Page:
It is not only mental processes that we need to be aware of; our physical feelings can be part of the intersubjective space as well. I often felt physical tension just before a woman in my research revealed that she had experienced sexual violence. For me, those physical tensions are a kind of bodily communication. It was always very clear to me, after I discussed these tensions with the women, that they were not my own feelings of stress but rather belonged to the woman I was speaking with.

Intersubjectivity is in large part shaped by “unconscious, habitual, taken-for-granted dispositions,” and thus not only by conscious worldviews (Jackson 1998: 9). Our awareness fluctuates between a sense of self that is distinctive, ontological and secure and a sense of self that is unstable and can be occupied by the other, a sense of self that can be overwhelmed and engulfed. The same kind of experience can occur with our body. The body can be in perfect harmony with our will, but can also be experienced as alien. Our awareness shifts between those positions.

Intersubjectivity cannot occur without empathy. Therefore, I think, an aspect of the self always corresponds with aspects that are recognized in the other. It is questionable whether or not an intersubjective space can be created between people who do not have this aspect of recognition, although this recognition is not always on a conscious level. For example, for me it is not totally clear why I became deeply emotionally involved with one woman who is an illegal refugee in the Netherlands because she had not been able to tell the Immigration and Naturalization Service (IND) that she was raped, who could have qualified to migrate legally if she had only been able to include these experiences as part of her application, and why I did not feel the same level of emotional involvement with another women who was illegal for the same reason and whose traumatic experiences were beyond imagination. I might have lost the intersubjective feeling of mutual understanding, but in this case it is very difficult to analyze how it is lost. These processes are not always conscious.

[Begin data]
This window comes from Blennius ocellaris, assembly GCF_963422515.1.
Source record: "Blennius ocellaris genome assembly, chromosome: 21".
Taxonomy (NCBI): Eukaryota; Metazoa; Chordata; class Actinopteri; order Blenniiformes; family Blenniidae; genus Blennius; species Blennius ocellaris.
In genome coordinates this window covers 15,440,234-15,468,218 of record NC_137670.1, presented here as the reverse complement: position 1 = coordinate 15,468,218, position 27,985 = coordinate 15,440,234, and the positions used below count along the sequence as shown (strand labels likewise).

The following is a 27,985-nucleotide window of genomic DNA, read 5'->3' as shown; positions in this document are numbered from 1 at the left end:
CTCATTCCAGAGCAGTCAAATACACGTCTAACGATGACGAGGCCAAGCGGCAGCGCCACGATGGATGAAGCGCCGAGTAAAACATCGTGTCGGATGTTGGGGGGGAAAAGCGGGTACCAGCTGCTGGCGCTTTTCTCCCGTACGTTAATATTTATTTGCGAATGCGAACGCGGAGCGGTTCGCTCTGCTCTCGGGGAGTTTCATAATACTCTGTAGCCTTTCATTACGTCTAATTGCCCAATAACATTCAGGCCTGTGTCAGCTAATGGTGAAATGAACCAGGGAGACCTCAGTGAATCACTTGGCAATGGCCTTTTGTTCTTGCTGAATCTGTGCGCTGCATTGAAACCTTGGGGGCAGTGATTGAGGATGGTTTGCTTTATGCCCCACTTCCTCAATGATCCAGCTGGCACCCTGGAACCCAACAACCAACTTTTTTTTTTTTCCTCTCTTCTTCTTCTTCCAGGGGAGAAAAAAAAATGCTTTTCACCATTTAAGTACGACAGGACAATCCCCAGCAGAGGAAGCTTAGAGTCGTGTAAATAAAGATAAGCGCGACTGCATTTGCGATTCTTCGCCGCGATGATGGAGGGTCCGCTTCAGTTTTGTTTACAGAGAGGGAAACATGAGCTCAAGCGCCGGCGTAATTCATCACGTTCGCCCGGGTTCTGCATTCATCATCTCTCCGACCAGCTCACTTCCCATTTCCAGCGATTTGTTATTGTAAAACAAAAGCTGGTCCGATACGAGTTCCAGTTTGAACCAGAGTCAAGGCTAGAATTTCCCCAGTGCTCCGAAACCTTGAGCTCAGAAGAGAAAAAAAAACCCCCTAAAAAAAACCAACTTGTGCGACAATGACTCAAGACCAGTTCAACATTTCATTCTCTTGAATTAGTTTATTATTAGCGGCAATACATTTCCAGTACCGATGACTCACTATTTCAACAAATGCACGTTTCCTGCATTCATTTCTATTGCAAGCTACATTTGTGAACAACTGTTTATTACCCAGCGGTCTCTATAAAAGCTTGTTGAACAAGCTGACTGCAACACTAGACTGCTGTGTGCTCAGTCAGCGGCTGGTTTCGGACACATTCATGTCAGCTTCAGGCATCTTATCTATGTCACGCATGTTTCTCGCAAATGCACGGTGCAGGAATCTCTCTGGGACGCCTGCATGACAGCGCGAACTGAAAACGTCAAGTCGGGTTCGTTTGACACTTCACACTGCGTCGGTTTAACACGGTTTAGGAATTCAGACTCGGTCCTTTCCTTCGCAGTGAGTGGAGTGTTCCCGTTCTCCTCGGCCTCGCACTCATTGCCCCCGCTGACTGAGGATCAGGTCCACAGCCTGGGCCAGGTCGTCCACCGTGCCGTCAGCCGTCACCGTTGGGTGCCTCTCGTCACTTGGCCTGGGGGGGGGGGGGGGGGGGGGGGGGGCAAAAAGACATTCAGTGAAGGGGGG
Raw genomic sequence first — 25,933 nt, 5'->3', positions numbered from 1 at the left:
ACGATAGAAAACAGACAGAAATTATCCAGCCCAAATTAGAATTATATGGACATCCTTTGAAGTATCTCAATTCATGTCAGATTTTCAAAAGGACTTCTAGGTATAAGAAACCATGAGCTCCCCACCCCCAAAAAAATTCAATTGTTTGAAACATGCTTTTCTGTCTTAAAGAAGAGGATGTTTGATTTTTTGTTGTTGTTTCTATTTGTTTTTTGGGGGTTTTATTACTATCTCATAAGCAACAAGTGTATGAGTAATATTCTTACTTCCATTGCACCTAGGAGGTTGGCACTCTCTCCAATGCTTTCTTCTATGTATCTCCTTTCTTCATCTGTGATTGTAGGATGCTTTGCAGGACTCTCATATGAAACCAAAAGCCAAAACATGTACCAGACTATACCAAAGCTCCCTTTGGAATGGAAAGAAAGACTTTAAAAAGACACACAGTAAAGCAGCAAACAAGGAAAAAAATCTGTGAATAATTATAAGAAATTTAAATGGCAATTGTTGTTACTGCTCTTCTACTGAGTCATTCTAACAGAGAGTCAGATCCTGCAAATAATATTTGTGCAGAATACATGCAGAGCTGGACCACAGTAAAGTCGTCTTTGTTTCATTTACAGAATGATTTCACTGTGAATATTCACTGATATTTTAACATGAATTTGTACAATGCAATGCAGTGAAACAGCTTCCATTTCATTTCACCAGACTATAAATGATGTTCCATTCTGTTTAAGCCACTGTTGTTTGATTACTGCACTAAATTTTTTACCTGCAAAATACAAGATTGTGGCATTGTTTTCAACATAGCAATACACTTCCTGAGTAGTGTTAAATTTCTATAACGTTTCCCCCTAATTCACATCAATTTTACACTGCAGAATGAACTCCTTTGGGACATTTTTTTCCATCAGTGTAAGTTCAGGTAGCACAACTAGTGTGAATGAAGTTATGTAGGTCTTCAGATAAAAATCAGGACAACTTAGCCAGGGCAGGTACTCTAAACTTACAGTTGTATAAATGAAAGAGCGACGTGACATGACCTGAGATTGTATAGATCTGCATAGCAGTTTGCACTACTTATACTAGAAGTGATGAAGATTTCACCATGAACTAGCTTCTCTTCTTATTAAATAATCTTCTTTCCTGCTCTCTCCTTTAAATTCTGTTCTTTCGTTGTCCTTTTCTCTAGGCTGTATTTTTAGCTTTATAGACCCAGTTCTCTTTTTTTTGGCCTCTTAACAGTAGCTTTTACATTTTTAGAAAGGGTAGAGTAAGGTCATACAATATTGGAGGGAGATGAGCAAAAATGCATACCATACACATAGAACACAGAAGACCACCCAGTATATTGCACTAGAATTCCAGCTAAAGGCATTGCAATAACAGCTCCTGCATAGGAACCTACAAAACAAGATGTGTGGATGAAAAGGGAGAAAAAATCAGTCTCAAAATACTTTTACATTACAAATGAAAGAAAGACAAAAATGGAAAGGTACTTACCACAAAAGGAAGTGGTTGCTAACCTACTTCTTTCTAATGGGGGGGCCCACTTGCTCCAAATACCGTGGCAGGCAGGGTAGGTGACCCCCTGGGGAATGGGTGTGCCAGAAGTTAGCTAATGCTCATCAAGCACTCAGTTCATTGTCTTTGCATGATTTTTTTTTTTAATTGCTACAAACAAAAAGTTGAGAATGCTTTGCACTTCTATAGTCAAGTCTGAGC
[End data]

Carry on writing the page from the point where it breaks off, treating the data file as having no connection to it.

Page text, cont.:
Working in the field of violence is not easy, but it is easier to feel empathy with victims of violence than with perpetrators. Empathy with people who are seen as ‘evil’ can be emotionally very confusing. As Pumla Gobodo-Madikizela (2004) asks in her book A human being died last night, can you have compassion for someone whom you see as evil? and if you have compassion, what does that mean? I will not go into this question because it is beyond the scope of this article, but it is one aspect of why working with perpetrators can be even more difficult than working with victims.